What is 習字 (shuji)?
Shuji (Japanese calligraphy) is the skillful writing of kanji characters in a way that gives them balance and expression. It is not just writing a character on a piece of paper though. It is much more than that. Each stroke has a a proper way to begin and end and there is a correct order and path to follow. It takes lots of time and practice to master, and it’s essential to focus. The slightest lapse in concentration will show in one’s work.
Calligraphy was introduced in Japan around 600 AD, but dates back to the BC era in China. It is now a required subject in elementary and junior high school in Japan, as part of the Japanese language curriculum. In high school it is offered as an art course. It can be difficult for the untrained eye to appreciate the delicate curves of each stroke or the intricacies and subtle beauty of the perfect stop, both of which contribute to the proper balance of each character.
The following are the few items needed to practice shuji:
- calligraphy brush (筆, fude)
- calligraphy ink, available already in liquid form or as a stick (墨, sumi)
- inkstone, to grind the ink stick on (硯, suzuri)
- Japanese washi paper, not rice paper (和紙, washi)
- felt mat (下敷, shitajiki)
- paperweight (文鎮, bunchin)
There are three styles to Japanese calligraphy writing: block printed style (楷書, kaisho), semi-cursive style (行書, gyosho), and cursive style (草書, sosho). All learners of shuji begin with the block printed style and work their way up toward the more difficult styles.
What I’ve Been Doing
I wanted to learn one of Japan’s traditional art forms while I was here, and shuji seemed like the perfect fit. I’ve always had an interest in the arts (it runs in the family), but I’ve never had the patience or time to fully develop this interest. Shuji combines my interests in Japan along with fine art excellently.
Since November of 2008 I have been studying shuji from one of my neighbors, a level 8 shuji master (the highest rank), and I have been slowly progressing toward my goal of reaching the sho-dan level (level 1 master). Every Wednesday night, I take a stroll down the street to his house for instruction and practice. At the beginning of each lesson, I’ll warm up by doing some basic strokes, then practice 3-5 pages of characters for this month’s test. My sensei will then mark the strokes where I need to practice more in orange ink. He always tells me with a chuckle and a smile, “Doushite mo migi agari ga tarinai na,” (no matter what, your rightward strokes never rise up enough!). At the end of the month I do a test paper, which my sensei mails to the Japan Calligraphy Education Foundation (日本習字, JCEF) headquarters in Kyoto for grading. The tests are marked, graded, and returned within a few weeks. The JCEF will stamp your test paper if you have passed to the next level when they return it. I am currently at the jun sho-dan level (pre-level 1 master), with one more level to go in order to reach my goal of sho-dan (level 1 master).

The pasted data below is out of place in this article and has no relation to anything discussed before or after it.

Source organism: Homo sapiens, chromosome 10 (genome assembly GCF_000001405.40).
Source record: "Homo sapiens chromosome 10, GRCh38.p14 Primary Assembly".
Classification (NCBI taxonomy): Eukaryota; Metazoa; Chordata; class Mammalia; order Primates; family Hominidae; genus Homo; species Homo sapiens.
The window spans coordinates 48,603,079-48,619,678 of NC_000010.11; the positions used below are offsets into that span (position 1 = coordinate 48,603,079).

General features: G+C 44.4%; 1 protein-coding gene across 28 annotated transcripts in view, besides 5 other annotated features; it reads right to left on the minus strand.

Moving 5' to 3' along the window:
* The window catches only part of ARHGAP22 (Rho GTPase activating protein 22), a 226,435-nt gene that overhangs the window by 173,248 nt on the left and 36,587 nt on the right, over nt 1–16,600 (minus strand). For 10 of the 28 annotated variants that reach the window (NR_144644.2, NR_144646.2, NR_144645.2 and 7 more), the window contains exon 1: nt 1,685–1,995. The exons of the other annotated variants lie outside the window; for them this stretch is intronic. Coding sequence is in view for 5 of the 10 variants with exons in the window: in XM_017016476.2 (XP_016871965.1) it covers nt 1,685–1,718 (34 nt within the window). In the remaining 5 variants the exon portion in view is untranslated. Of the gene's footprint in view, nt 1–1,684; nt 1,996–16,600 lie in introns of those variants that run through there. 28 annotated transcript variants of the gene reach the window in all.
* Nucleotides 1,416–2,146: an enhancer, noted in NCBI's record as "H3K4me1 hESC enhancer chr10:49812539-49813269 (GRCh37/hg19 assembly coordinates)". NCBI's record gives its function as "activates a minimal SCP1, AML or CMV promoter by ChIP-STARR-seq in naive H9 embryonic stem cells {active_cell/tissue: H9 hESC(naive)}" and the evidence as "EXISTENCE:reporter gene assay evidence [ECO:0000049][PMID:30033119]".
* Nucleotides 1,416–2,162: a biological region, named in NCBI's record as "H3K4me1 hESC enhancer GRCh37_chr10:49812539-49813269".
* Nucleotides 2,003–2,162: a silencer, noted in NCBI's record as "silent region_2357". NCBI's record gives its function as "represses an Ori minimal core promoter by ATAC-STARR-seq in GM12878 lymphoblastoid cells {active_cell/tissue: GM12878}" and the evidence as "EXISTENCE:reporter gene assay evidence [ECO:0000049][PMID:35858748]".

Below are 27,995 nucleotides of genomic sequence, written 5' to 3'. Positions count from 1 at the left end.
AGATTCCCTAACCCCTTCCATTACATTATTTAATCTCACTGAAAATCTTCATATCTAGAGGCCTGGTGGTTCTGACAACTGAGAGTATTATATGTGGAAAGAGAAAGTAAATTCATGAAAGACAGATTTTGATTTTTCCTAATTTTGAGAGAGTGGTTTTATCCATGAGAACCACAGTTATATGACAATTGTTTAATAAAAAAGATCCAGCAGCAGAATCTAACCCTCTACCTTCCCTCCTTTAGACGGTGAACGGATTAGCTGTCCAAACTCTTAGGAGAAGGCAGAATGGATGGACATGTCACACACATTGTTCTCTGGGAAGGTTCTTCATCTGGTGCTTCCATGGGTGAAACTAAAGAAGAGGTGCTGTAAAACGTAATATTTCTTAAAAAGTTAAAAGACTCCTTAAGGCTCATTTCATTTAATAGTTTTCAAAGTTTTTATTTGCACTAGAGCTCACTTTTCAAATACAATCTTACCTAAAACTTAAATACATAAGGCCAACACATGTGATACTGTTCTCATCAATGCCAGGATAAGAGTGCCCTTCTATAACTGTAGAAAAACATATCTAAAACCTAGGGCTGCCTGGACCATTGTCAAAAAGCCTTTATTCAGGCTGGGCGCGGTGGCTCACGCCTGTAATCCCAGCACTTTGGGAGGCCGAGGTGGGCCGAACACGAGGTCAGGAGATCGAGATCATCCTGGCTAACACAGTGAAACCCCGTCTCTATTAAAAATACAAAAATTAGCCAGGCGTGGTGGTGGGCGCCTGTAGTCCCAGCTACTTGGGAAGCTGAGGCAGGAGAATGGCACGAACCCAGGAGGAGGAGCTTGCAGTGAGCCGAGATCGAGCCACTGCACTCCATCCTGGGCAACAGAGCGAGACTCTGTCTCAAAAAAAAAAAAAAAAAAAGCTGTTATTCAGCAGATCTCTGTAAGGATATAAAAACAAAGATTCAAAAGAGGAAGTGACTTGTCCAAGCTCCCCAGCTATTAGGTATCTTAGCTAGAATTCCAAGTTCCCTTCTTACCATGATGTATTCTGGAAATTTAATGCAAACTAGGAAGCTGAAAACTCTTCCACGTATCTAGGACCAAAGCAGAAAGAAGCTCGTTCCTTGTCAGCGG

Reaching for Goals
Japanese calligraphy uses the same kyu/dan (beginner/master) ranking system that’s used in other traditional Japanese art forms, such as martial arts. The kyu ranks count inversely up to the dan ranks, meaning that one starts at 10-kyu and moves up all the way to 1-kyu, then jun sho-dan (pre-level 1 master), sho-dan (level 1 master), 2-dan, and so on all the way up to 8-dan, the highest ranking one can receive. Getting a sho-dan ranking is the equivalent of getting your black belt in karate- there is still a way up to go from there, but it is a first-level master. With the sho-dan ranking comes a certificate stating that you are able to teach beginners shuji. For now, I’m waiting for the results from my last test paper. I’m heading back to the States in August, and time is running out on reaching sho-dan…